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Tuesday, March 30, 2010

Indian Polity #5

THE PARLIAMENT OF INDIA

Overview

  • The Parliament consists of the Rajya Sabha (Council of States), the Lok Sabha (House of the People) and the office of the President
  • Any Bill can become an Act only after being passed by both Houses of Parliament
  • The Parliament House was designed by British architects Sir Edwin Lutyens and Sir Herbert Baker in 1912-1913. It was opened in 1927 to house the Council of States, the Central Legislative Assembly and the Chamber of Princes
  • The minimum age for membership to the Rajya Sabha is 30 years, while for the Lok Sabha it is 25 years
  • It shares legislative powers with the Lok Sabha, except in the case of supply Bills (like Money Bills) where the Lok Sabha has overriding powers
  • In the case of conflicting legislation, a joint sitting of the two Houses is held. However, since the Lok Sabha has more than twice as many members as the Rajya Sabha, it holds de facto veto power in such legislations
  • The Parliament has its own TV broadcasting stations launched in 2004: Doordarshan Rajya Sabha and Doordarshan Lok Sabha (now known as Lok Sabha TV)
  • When the Constitution of India came into effect on 26 Jan 1950, the Constituent Assembly became the Provisional Parliament of India. It remained so until the first elections in 1951
  • The business of Parliament is transacted in either Hindi or English. However, the Presiding Officers of the two Houses may permit any member to address the House in his mother tongue
Keywords: India, ias, upsc, civil service, study material, general studies, Indian polity

THE RAJYA SABHA (COUNCIL OF STATES)
About the Rajya Sabha

  • The Rajya Sabha is the Upper House of Parliament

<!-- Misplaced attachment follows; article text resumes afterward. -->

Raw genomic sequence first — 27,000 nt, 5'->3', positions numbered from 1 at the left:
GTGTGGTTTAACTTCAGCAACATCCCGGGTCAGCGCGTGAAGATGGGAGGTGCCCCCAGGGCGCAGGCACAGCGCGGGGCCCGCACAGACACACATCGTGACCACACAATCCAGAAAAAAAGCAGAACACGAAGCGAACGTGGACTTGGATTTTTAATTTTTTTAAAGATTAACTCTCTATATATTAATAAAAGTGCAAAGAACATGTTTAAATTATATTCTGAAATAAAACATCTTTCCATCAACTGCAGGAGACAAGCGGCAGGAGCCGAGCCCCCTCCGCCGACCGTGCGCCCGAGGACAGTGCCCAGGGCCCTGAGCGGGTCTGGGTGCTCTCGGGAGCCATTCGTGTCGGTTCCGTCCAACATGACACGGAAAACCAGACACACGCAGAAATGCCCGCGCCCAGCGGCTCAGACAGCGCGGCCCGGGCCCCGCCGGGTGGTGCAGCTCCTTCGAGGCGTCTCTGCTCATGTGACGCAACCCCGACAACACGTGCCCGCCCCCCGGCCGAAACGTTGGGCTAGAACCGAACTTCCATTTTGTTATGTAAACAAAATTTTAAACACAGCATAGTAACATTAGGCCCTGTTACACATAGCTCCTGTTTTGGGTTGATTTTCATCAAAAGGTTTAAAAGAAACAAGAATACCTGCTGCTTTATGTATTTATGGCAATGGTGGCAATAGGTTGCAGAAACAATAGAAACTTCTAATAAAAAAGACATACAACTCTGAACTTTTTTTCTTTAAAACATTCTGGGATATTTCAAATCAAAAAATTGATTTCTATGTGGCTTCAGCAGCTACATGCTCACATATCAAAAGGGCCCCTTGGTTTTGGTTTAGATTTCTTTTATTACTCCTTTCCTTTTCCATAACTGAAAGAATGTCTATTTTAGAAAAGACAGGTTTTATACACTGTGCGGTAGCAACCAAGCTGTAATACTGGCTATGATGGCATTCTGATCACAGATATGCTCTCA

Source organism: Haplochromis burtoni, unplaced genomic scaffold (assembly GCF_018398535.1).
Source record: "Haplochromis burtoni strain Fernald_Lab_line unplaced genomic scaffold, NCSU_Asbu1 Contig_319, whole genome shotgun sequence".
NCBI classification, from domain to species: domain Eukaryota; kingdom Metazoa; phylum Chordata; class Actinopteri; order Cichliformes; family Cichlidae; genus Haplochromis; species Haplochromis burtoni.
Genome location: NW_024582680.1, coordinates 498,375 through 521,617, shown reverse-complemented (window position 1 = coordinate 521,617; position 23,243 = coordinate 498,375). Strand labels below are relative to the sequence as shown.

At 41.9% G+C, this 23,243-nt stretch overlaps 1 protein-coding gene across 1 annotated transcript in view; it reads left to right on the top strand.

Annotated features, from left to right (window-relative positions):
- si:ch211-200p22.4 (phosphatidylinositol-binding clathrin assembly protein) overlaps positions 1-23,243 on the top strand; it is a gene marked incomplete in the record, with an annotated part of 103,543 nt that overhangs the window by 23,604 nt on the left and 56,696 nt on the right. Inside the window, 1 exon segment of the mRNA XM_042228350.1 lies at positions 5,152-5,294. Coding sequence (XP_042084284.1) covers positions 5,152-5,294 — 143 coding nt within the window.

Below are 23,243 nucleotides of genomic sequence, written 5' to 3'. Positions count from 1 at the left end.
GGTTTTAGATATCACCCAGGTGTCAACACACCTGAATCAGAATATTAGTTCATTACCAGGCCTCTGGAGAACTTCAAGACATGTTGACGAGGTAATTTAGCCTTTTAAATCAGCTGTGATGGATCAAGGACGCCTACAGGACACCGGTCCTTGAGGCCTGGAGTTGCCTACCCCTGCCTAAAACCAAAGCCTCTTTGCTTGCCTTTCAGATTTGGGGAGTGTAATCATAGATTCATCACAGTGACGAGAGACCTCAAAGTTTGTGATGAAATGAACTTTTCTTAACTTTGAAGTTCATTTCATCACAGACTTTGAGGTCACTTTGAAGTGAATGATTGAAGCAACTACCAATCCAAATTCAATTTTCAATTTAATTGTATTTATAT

• The Vice-President is the ex-officio Chairman of the Rajya Sabha. The Deputy Chairman of the Rajya Sabha is elected from among members. He officiates in the absence of the Chairman
  • The first sitting of the Rajya Sabha was held in May 1952
Keywords: India, ias, upsc, civil service, study material, general studies, Indian polity

Membership to the Rajya Sabha

  • The maximum permissible strength of the Rajya Sabha is 250. Of these 238 members are elected indirectly from the states and Union Territories, and 12 are nominated by the President for their expertise in art, literature, science and social services
  • Currently, the strength of the Rajya Sabha is 245. Of these 233 are members elected from states and UTs and 12 are nominated members
  • Members from state assemblies are elected using the Single Transferable Vote system
  • The provision for nominated members is found in Article 80 of the Constitution
Keywords: India, ias, upsc, civil service, study material, general studies, Indian polity

Tenure of the Rajya Sabha

  • The Rajya Sabha is a continuous body and is not subject to dissolution
  • Members enjoy a tenure of six years
  • One-third of the members retire every two years
Keywords: India, ias, upsc, civil service, study material, general studies, Indian polity

Functions of the Rajya Sabha

  • Acts as a non-partisan forum for full and free debates
  • Can originate any Bill, including constitutional amendment Bills, except Money Bills
  • Re-evaluates Bills originating in the Lok Sabha in a non-political manner
  • Relieves the work of the Lok Sabha in considering Private Bills (Bills that apply to specific individuals or organizations)
  • Along with the Lok Sabha, votes on the election of President and Vice-President
  • Along with the Lok Sabha, votes on the removal of judges of the Supreme Court and High Courts
  • Along with the Lok Sabha, votes for the continued proclamation of Emergency beyond a period of two months
  • Acts as the sole de facto and de jure Parliament if the Lok Sabha is dissolved during an Emergency
Keywords: India, ias, upsc, civil service, study material, general studies, Indian polity

THE LOK SABHA (HOUSE OF THE PEOPLE)
About the Lok Sabha

  • The Lok Sabha is the lower House of Parliament
  • The current Lok Sabha is the 15th Lok Sabha to be constituted
  • The first hour of every sitting of the Lok Sabha is called Question Hour, during which questions posed by members may be assigned to specific ministries